In the same way I wonder about how people could possibly burn books or ban them (and it doesn’t matter how progressive you think the modern era is—there are always people), how is it that we can take artists and writers to task for what they write or for the thought crimes they allegedly commit?
I took yesterday off from blogging because it’s okay to take a break from writing every once in a while (I’m really just trying to write everyday–the struggle is real), but I thought it would be cool to share this video of Allen Ginsberg reading “Howl” in advance of tomorrow’s post (you’ll understand more after I post it).
The weekend is upon us and I feel like walking along the shore and dipping my toes into the lake while trying to appear writerly. In reality, I’ll probably end up cooking hot dogs for my family and watching a terrible 80s-horror movie (but it’s okay to have romantic visions of ourselves).
Not much of a post today, but I wanted to share a solid documentary about a writer that I am going to spotlight soon: Edgar Allen Poe.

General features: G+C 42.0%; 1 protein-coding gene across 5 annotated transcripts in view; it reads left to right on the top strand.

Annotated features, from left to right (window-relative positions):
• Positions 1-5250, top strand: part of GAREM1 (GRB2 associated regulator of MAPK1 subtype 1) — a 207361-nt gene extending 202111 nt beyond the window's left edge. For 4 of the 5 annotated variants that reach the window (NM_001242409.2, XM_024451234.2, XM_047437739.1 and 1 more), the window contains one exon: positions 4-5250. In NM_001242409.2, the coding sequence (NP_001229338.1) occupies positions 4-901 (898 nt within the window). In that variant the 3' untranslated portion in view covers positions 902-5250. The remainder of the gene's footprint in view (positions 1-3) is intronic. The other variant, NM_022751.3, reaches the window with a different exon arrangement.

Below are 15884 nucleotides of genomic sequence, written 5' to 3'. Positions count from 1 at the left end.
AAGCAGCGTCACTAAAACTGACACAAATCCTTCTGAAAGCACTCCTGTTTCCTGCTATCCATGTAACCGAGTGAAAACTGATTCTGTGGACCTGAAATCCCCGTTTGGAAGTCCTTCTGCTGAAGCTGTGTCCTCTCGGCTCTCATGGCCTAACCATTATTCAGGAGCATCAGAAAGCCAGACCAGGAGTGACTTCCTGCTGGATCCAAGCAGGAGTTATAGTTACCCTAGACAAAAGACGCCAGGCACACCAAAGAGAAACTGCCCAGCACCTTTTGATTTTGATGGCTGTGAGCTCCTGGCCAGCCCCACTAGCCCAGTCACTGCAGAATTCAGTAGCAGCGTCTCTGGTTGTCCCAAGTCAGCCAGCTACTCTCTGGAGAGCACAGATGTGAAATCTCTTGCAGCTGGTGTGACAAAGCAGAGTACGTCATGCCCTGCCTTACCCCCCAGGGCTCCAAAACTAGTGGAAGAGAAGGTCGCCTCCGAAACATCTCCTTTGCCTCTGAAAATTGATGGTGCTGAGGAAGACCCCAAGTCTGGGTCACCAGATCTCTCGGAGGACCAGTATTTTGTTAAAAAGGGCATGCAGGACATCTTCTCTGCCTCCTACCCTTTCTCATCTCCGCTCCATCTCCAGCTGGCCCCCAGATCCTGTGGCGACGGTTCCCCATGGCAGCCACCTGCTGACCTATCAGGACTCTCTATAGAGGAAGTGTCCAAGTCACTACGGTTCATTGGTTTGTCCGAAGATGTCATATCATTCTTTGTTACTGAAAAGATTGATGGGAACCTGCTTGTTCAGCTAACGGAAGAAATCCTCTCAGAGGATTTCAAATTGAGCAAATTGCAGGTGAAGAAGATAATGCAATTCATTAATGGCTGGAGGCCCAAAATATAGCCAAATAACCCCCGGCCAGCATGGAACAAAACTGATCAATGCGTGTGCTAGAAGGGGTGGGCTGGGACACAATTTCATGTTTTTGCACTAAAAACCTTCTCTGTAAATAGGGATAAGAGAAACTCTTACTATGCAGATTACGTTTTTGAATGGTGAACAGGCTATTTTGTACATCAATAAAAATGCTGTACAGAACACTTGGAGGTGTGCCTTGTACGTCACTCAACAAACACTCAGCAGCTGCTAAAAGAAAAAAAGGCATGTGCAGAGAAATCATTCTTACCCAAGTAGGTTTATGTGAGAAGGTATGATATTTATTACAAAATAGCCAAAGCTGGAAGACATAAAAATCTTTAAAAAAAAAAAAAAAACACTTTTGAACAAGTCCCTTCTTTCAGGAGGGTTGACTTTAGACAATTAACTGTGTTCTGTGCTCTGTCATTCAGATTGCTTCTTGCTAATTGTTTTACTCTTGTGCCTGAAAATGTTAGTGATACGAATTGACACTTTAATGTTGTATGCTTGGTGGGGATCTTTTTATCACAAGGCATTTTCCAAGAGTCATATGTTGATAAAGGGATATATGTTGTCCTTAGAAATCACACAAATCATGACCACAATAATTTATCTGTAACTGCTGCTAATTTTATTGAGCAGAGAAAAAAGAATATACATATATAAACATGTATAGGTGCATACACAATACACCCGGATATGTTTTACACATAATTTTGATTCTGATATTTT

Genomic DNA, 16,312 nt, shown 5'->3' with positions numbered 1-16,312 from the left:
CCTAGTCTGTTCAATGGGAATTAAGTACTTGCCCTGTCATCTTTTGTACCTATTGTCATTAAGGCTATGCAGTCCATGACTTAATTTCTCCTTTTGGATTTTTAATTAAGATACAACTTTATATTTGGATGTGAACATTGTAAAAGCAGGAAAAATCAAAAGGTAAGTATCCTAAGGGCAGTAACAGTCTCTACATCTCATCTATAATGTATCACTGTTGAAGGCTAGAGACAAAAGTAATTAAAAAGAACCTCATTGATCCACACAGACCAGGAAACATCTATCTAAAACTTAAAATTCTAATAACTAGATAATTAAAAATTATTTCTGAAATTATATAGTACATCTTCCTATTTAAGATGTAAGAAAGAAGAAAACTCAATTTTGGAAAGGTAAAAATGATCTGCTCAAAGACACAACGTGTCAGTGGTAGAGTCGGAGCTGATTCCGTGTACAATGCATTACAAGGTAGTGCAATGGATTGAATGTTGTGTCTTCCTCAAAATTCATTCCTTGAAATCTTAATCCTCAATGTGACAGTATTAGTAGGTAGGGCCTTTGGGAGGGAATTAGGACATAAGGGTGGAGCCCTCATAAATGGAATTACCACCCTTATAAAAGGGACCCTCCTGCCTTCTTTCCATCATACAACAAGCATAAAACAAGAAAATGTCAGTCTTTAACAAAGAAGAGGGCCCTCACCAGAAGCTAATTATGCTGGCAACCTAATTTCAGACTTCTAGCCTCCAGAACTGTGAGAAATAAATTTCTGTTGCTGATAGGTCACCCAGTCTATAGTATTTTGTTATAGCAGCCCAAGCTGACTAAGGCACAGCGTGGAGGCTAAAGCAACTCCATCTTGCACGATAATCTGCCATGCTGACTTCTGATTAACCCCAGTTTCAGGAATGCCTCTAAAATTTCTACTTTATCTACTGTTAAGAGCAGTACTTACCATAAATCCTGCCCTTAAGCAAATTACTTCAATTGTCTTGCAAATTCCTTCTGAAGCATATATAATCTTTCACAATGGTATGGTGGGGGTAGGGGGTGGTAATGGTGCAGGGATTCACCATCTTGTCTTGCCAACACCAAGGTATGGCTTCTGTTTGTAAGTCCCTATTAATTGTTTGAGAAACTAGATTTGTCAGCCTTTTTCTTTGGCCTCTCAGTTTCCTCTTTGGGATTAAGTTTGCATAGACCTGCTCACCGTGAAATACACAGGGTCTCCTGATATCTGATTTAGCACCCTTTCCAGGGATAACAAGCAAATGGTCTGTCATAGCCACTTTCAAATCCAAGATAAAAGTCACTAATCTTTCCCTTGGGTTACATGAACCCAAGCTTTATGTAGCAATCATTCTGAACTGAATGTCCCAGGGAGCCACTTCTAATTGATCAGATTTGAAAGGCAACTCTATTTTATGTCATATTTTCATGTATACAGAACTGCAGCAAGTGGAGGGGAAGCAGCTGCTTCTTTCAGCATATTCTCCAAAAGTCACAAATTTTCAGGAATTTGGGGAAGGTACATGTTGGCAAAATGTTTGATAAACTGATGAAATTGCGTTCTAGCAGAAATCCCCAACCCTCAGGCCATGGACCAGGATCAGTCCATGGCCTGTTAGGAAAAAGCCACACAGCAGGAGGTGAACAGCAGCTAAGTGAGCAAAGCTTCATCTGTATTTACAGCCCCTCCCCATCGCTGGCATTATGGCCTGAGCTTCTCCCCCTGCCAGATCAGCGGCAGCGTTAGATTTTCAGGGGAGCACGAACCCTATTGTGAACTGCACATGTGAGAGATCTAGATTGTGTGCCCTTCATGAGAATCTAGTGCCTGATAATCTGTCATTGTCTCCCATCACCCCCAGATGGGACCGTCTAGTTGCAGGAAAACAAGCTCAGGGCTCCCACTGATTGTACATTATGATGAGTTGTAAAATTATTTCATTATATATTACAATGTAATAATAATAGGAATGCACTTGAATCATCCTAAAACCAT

Another writer in the long history of interesting literature stories, Phillis Wheatley was a dynamite poet and author who lived a somewhat tragic life in the American colonies.
A poem about escapism, beauty, nostalgia, and reality by W. B. Yeats.
A poem about unrequited love by William Wordsworth.
I am a bit infatuated with the Harlem Renaissance writers for their skill and audacity. It’s really great that in the face of adversity, these writers were committing to paper some extremely influential work that was also politically-minded and creative.
A summer poem by Tony Hoagland.
Emily Dickinson crafted phenomenal poetry and led an interesting life, albeit a quiet one. Her poems, such as “Faith” and “Much Madness is Divinest Sense” give credence to her ability to craft verse, and her body of work is more than exceptional in the face of modern literary studies